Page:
Keep in mind: While owing less is better, having a $0 balance on your accounts won’t necessarily be helpful for your score. Lenders want to see that when you borrow money, you pay it back. If you never borrow, there won’t be any history for them to look back on.
Length of Credit History
Why is the length of your credit history important for your score? It’s simple – the longer your history of using credit, the more experience you have using it.
It makes sense – imagine you’re a lender trying to decide between two borrowers. One has made on-time payments throughout their six-year credit history, while the other has no history at all.
Without a credit history, a lender has no real evidence they can use to make an informed lending decision. That’s why generally, the longer your credit history, the better it is for your score.
Pro-tip: Rather than close your unused credit card accounts, consider keeping them open – particularly if they’re older. If you decide to keep an old account open, it’ll increase the average age of your credit history and ensure you have a larger amount of available credit – both of which could improve your credit score.
Mix of Credit
Credit scoring models consider whether you have a mix of different types of credit (credit cards, retail accounts, installment loans, and mortgages) when calculating your credit score.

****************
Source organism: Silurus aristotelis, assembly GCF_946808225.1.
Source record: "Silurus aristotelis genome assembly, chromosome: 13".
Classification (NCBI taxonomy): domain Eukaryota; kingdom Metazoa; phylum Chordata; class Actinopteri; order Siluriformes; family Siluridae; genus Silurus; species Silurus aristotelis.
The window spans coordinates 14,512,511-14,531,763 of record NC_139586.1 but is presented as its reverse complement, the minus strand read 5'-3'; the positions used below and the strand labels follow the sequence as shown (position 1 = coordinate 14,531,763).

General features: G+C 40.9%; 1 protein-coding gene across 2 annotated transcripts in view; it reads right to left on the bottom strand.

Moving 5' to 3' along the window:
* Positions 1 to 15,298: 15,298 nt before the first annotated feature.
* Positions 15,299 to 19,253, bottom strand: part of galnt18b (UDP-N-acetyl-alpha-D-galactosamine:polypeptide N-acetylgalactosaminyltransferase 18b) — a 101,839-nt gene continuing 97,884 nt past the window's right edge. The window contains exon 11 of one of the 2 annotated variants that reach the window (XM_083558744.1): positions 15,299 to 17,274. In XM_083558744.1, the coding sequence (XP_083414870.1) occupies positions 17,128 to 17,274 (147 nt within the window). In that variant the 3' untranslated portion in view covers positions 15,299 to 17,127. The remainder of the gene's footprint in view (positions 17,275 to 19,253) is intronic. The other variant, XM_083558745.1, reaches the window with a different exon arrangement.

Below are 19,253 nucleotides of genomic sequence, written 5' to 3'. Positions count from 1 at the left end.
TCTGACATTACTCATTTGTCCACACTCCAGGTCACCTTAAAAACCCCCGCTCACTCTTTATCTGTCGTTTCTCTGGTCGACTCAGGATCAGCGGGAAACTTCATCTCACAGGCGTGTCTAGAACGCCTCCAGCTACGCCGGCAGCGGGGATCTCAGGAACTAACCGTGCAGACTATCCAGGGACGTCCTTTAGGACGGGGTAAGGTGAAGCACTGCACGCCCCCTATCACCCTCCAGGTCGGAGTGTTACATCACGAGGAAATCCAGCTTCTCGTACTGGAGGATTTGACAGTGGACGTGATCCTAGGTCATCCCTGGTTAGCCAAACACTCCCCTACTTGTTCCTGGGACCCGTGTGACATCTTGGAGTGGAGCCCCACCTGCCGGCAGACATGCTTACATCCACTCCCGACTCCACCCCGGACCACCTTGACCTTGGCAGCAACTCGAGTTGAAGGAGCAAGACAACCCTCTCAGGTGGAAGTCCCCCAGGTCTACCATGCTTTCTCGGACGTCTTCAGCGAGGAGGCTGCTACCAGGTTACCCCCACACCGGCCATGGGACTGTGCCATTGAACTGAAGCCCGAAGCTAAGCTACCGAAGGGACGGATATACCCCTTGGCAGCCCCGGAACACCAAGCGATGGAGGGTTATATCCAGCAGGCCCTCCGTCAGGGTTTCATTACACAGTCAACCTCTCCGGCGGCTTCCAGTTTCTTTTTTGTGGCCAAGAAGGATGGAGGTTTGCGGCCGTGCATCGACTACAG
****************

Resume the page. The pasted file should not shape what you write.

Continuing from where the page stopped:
The more variety there your credit, the better for your score – as long as you’re making on-time payments and using it responsibly.
Important note: Avoid opening new accounts just to improve your credit mix – only open new accounts when you need them. As you’ll learn next, opening multiple new accounts in a short time could actually hurt your credit.
Generally, when you apply for a loan or line of credit, lenders will check your credit reports and information during the application process. This is known as a hard inquiry or hard pull.
Hard inquiries may drop your credit score slightly, though the impact is usually minor. Why? Scoring models may assume borrowers who open many new accounts within a short timeframe are having money difficulties and consider them a greater credit risk as a result.
Read more: Soft and Hard Inquiries
So you know: If you’re seeking new credit, don’t let the potential negative impact of a hard inquiry stop you. Typically, your score could be lowered a few points temporarily – but as long as you use your new credit responsibly, it’ll be back up in no time.